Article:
Harry Reid’s DREAM (READ: amnesty for illegal aliens) went down in flames, so this is a blatant “fuck you” to the electorate.
There’s a lot of attention being paid to yesterday’s landslide vote in the House to prevent a big tax increase next year. If you’re a glass-half-full optimist, you will be celebrating the good news for taxpayers. If you’re a glass-half empty pessimist, you will be angry because the bill also contains provisions to increase the burden of government spending as well as some utterly corrupt tax loopholes added to the legislation so politicians could get campaign cash from special interest groups.
If you want some unambiguously good news, however, ignore the tax deal and celebrate the fact that Senator Harry Reid had to give up his attempt to enact a pork-filled, $1 trillion-plus spending bill. This “omnibus appropriation” not only had an enormous price tag, it also contained about 6,500 earmarks. As I explained in the New York Post yesterday, earmarks are “…special provisions inserted on behalf of lobbyists to benefit special interests. The lobbyists get big fees, the interest groups get handouts and the politicians get rewarded with contributions from both. It’s a win-win-win for everyone — except the taxpayers who finance this carousel of corruption.”
This sleazy process traditionally has enjoyed bipartisan support, and many Republican Senators initially were planning to support the legislation notwithstanding the voter revolt last month. But the insiders in Washington underestimated voter anger at bloated and wasteful government. Thanks to talk radio, the Internet (including sites like this one), and a handful of honest lawmakers, Reid’s corrupt legislation suddenly became toxic.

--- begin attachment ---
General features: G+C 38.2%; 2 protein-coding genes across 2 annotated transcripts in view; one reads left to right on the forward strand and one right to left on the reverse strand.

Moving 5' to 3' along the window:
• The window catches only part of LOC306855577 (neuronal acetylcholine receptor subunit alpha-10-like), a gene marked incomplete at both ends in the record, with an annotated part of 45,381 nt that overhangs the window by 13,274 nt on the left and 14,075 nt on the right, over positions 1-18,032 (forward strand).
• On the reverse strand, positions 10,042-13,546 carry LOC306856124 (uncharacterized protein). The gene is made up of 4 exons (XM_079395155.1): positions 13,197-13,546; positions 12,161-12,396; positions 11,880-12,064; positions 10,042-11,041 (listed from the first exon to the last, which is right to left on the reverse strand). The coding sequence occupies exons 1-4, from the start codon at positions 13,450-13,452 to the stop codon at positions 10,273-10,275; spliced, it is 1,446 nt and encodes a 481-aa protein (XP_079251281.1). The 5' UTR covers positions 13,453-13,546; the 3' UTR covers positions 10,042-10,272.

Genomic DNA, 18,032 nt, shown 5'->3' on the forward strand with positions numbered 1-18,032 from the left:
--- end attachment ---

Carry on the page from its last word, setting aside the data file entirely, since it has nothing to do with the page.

The resulting protests convinced GOPers, even the big spenders from the Appropriations Committee, that they could no longer play the old game of swapping earmarks for campaign cash. This is a remarkable development and a huge victory for the Tea Party movement. Here’s part of the Washington Post report on this cheerful development.
“Senate Democrats on Thursday abandoned their efforts to approve a comprehensive funding bill for the federal government after Republicans rebelled against its $1.2 trillion cost and the inclusion of nearly 7,000 line-item projects for individual lawmakers. …Instead, a slimmed-down resolution that would fund the government mostly at current levels will come before the Senate, and Reid and Minority Leader Mitch McConnell (R-Ky.) said it will pass by Saturday. …The majority leader’s surrender on the spending bill marked a final rebuke for this Congress to the old-school system of funding the government, in which the barons of the Appropriations Committee decided which states would receive tens of millions of dollars each year. …Almost every Senate Republican had some favor in the bill, but as voter angst about runaway deficits grew before the midterm elections, Republicans turned against the earmark practice.”
This is a very positive development heading into next year, but it is not a permanent victory. Some Republicans are true believers in the cause of limited government, but there are still plenty of corrupt big spenders as well as some Bush-style “compassionate conservatives” who think buying votes with other people’s money somehow makes one a caring person.
In other words, fiscal conservatives, libertarians, and Tea Partiers have won an important battle, but this is just one skirmish in a long war. If we want to save America from becoming another Greece, we better make sure that we redouble our efforts next year.
Eternal vigilance is the price of liberty.